In Alzheimer's, Reduced Lean Mass Tied to Brain Atrophy
Whole-brain volume, white matter volume, cognitive performance associated with lean mass
MONDAY, April 12 (HealthDay News) -- Lean mass is reduced in people with early Alzheimer's disease compared with individuals without dementia, and this reduction is associated with brain atrophy and cognitive performance, according to a study in the April issue of the Archives of Neurology.
Jeffrey M. Burns, M.D., of the University of Kansas School of Medicine in Kansas City, and colleagues conducted a cross-sectional case-control study of 140 participants aged 60 or older, half of whom had early-stage Alzheimer's disease and half of whom did not have dementia. They evaluated participants with brain magnetic resonance imaging, neuropsychological testing, and dual-energy X-ray absorptiometry to measure whole-body fat and lean masses.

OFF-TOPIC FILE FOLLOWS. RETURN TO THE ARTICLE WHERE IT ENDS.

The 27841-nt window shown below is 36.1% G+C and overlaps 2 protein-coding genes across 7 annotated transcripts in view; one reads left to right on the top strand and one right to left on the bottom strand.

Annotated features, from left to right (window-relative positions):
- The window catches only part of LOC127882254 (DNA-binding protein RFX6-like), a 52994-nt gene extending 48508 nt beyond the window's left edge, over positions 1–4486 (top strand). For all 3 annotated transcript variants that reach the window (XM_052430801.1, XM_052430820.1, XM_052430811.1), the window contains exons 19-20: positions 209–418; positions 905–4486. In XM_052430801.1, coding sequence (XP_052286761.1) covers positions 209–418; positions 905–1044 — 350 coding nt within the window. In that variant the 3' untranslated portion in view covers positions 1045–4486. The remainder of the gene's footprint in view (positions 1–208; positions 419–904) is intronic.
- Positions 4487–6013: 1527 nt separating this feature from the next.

The researchers found that total lean mass was reduced in the early Alzheimer's disease group compared with controls. In addition, global cognitive performance, white matter volume and whole-brain volume were associated with lean mass. The total body fat and percentage of body fat values were the same in both groups and were not related to cognition and brain volume.
"Our findings are consistent with prior studies indicating that alterations in body composition are apparent in the earliest clinical stages of Alzheimer's disease and extends these findings by suggesting that Alzheimer's disease-related alterations in body composition may be predominantly related to loss of lean mass (i.e., sarcopenia)," the authors write.